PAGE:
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Southern Railway Logo  Embroidered Cadet Collar Sweatshirt

Southern Railway Logo Embroidered Cadet Collar Sweatshirt


Southern Railway Logo Embroidered Cadet Collar Sweatshirt

  • Embroidered on Front
  • 50% cotton, 50% polyester
  • air jet yarn creates a smooth, low-pill surface for printing
  • cross-dyed shades (2 colors in one fabric)
  • YKK® brass zipper and contrast Dark Grey trim
  • 1x1 ribbed cuffs and waistband with spandex
  • double-needle stitching throughout
  • fleece-lined collar
  • Color Meadow/Black

 The Southern Railway (reporting mark SOU) (also known as Southern Railway Company and now known as the current incarnation of the Norfolk Southern Railway) is a name of a class 1 railroad that was based in the Southern United States. The railroad is the product of nearly 150 predecessor lines that were combined, reorganized and recombined beginning in the 1830s, formally becoming the Southern Railway in 1894.[1]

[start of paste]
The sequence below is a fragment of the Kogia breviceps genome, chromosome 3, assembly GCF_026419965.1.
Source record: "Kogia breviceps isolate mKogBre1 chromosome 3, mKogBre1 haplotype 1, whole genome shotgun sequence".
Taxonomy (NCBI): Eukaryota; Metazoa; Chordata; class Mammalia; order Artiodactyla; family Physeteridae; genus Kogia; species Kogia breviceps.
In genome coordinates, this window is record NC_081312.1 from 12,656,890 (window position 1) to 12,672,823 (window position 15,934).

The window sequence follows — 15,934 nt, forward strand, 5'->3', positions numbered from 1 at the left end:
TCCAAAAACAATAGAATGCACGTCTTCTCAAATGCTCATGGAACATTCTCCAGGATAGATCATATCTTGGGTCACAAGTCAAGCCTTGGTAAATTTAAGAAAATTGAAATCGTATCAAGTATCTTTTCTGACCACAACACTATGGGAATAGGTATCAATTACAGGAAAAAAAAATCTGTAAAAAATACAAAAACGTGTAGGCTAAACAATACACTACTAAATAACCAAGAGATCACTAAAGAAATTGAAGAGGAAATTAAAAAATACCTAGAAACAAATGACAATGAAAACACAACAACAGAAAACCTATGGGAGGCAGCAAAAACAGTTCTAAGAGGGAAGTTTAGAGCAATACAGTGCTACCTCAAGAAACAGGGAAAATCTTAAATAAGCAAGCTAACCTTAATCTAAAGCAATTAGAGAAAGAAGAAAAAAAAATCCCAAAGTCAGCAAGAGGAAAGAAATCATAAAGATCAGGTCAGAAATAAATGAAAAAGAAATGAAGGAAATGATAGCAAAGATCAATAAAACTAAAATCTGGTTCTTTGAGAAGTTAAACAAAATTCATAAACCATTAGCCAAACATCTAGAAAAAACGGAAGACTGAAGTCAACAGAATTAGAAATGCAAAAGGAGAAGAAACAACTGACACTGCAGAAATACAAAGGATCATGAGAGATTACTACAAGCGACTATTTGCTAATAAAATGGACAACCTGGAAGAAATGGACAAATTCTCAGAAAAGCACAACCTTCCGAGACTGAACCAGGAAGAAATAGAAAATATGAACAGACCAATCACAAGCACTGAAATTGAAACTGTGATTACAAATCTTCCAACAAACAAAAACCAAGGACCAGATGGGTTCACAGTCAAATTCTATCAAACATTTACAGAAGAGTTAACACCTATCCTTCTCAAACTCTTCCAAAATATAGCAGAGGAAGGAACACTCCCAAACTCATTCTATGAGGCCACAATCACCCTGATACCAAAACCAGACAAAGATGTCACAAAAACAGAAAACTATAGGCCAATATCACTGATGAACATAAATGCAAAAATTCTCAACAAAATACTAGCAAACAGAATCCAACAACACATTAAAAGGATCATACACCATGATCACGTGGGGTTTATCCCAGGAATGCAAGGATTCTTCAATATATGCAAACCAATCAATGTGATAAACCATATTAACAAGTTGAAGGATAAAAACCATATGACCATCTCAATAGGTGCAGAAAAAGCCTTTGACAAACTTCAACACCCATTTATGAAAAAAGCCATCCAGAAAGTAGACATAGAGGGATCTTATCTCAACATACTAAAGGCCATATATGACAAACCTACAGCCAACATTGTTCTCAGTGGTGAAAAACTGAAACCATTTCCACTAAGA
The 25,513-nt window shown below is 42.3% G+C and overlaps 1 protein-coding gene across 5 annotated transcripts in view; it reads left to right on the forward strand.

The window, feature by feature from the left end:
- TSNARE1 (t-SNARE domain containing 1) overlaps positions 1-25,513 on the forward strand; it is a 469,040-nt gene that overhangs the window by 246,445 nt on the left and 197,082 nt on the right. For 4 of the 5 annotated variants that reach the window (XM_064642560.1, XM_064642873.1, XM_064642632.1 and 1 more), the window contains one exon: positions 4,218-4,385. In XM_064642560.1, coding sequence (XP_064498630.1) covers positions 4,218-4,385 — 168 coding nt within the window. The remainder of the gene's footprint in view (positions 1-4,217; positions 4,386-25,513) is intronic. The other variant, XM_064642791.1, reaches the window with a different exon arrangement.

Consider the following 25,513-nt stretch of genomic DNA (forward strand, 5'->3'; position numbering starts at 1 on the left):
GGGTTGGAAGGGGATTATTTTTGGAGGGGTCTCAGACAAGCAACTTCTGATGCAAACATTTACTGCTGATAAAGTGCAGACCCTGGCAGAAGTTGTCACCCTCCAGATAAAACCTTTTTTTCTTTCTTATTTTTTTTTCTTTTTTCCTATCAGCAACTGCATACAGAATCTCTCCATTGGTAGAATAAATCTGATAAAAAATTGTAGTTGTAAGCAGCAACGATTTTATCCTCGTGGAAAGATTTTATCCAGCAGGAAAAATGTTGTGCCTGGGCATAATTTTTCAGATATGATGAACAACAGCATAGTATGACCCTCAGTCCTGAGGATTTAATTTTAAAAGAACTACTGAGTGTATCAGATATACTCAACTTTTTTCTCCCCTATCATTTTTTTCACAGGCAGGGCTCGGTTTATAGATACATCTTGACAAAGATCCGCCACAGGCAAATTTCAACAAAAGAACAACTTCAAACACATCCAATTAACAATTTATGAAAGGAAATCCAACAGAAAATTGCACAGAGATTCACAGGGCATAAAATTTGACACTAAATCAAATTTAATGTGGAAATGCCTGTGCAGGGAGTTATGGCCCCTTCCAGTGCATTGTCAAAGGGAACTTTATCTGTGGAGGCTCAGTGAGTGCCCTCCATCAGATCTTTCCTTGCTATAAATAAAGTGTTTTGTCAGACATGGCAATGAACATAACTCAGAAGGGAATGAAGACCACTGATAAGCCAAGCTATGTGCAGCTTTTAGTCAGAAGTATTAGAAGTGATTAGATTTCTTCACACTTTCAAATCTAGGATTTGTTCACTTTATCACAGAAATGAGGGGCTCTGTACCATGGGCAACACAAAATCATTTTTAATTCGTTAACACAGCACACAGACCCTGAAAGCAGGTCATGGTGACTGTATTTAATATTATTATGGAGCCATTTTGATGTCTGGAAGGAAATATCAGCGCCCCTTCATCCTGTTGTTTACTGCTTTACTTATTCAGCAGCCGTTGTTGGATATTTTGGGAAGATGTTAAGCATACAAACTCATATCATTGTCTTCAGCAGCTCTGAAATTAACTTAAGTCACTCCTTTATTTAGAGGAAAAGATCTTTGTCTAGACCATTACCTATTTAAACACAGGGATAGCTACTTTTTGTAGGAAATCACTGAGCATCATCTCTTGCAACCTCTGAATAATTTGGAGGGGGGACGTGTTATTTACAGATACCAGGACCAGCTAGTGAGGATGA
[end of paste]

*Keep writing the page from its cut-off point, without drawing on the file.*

At the end of 1971, the Southern operated 6,026 miles (9,698 km) of railroad, not including its Class I subsidiaries Alabama Great Southern (528 miles or 850 km) Central Of Georgia (1729 miles) Savannah & Atlanta (167 miles) Cincinnati, New Orleans and Texas Pacific Railway (415 miles) Georgia Southern & Florida (454 miles) and twelve Class II subsidiaries. That year, the Southern itself reported 26111 million net ton-miles of revenue freight and 110 million passenger-miles; Alabama Great Southern reported 3854 and 11, Central Of Georgia 3595 and 17, Savannah & Atlanta 140 and 0, Cincinnati, New Orleans and Texas Pacific Railway 4906 and 0.3, and Georgia Southern & Florida 1431 and 0.3.

The railroad joined forces with the Norfolk and Western Railway (N&W) in 1982 to form the Norfolk Southern Corporation. The Norfolk Southern Corporation was created in response to the creation of the CSX Corporation (its rail system was later transformed to CSX Transportation in 1986). Southern and N&W continued as operating companies of Norfolk Southern until 1982, when Norfolk Southern merged nearly all of N&W's operations into Southern to form the Norfolk Southern Railway. The railroad has used that name since, though N&W continued to exist on paper until 1982.

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